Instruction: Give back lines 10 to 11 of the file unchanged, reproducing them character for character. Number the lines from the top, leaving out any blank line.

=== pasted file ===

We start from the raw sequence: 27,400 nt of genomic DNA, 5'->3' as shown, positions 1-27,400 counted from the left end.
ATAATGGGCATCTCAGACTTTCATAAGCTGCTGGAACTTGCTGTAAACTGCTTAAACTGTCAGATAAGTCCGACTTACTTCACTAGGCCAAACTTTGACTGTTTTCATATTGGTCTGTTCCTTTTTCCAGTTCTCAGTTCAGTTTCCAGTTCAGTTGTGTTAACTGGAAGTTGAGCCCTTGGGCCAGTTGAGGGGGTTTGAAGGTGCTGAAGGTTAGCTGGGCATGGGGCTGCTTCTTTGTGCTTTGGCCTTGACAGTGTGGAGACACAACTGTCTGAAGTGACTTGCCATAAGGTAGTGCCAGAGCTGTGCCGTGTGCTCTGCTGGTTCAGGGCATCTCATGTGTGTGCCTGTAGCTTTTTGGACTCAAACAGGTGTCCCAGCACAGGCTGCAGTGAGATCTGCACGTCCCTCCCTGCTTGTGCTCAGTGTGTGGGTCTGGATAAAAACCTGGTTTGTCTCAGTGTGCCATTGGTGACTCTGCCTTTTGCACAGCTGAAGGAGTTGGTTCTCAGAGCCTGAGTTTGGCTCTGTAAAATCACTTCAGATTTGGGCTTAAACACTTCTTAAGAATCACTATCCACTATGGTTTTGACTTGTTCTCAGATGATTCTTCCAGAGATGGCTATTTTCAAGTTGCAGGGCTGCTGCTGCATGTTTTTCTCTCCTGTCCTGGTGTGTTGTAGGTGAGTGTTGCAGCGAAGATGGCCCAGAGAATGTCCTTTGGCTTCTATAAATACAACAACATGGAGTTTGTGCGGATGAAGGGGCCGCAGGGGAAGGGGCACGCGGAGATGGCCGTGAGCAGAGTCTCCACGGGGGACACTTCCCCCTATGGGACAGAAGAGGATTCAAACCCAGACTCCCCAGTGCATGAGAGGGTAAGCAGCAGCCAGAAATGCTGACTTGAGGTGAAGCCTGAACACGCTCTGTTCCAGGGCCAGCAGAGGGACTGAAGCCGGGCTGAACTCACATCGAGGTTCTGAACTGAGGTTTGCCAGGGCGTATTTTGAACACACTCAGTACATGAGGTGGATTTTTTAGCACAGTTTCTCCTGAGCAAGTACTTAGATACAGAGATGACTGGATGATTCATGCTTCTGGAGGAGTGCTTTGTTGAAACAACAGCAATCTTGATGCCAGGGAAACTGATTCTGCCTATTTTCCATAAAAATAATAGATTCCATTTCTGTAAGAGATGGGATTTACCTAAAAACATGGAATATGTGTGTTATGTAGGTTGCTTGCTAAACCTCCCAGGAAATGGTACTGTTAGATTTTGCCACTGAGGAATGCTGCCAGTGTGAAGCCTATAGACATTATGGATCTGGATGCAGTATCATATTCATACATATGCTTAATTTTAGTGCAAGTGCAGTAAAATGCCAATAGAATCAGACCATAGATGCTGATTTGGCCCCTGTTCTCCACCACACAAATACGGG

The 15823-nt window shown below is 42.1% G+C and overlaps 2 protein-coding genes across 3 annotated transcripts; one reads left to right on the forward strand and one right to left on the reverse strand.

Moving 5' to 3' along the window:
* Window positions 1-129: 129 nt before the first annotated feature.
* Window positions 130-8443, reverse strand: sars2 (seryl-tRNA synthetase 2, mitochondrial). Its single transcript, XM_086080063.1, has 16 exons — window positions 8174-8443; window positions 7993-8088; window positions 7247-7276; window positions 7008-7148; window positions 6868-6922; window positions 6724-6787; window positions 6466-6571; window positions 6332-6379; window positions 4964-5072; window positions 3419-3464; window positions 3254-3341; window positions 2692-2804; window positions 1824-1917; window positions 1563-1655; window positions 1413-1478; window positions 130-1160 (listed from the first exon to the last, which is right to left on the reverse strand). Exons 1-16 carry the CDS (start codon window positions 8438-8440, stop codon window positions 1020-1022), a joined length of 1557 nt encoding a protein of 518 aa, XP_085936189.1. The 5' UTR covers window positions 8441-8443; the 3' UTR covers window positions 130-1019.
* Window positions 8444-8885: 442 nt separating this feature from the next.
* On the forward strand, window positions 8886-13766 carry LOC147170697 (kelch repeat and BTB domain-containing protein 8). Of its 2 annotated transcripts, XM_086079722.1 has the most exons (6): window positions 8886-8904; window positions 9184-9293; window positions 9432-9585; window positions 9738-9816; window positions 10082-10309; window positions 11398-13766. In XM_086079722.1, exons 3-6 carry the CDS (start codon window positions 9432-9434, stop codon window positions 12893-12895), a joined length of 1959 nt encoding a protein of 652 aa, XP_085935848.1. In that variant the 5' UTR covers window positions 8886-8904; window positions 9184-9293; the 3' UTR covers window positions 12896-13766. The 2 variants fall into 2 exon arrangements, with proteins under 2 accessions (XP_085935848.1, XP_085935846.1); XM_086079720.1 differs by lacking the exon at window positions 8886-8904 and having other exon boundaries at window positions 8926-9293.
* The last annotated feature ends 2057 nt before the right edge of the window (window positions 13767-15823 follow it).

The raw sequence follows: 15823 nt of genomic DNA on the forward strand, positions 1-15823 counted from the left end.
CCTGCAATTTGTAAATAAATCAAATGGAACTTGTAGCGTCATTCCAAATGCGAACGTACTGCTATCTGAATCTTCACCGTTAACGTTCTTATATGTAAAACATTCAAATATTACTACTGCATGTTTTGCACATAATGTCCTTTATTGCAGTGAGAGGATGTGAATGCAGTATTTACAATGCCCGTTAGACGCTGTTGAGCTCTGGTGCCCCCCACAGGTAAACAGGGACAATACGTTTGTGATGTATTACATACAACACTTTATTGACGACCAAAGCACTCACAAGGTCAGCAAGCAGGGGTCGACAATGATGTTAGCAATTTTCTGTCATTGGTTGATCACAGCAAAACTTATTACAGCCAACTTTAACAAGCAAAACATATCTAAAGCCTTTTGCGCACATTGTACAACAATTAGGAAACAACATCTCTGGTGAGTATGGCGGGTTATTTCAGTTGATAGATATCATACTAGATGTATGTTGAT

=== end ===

The raw sequence follows: 15823 nt of genomic DNA on the forward strand, positions 1-15823 counted from the left end.
CCTGCAATTTGTAAATAAATCAAATGGAACTTGTAGCGTCATTCCAAATGCGAACGTACTGCTATCTGAATCTTCACCGTTAACGTTCTTATATGTAAAACATTCAAATATTACTACTGCATGTTTTGCACATAATGTCCTTTATTGCAGTGAGAGGATGTGAATGCAGTATTTACAATGCCCGTTAGACGCTGTTGAGCTCTGGTGCCCCCCACAGGTAAACAGGGACAATACGTTTGTGATGTATTACATACAACACTTTATTGACGACCAAAGCACTCACAAGGTCAGCAAGCAGGGGTCGACAATGATGTTAGCAATTTTCTGTCATTGGTTGATCACAGCAAAACTTATTACAGCCAACTTTAACAAGCAAAACATATCTAAAGCCTTTTGCGCACATTGTACAACAATTAGGAAACAACATCTCTGGTGAGTATGGCGGGTTATTTCAGTTGATAGATATCATACTAGATGTATGTTGAT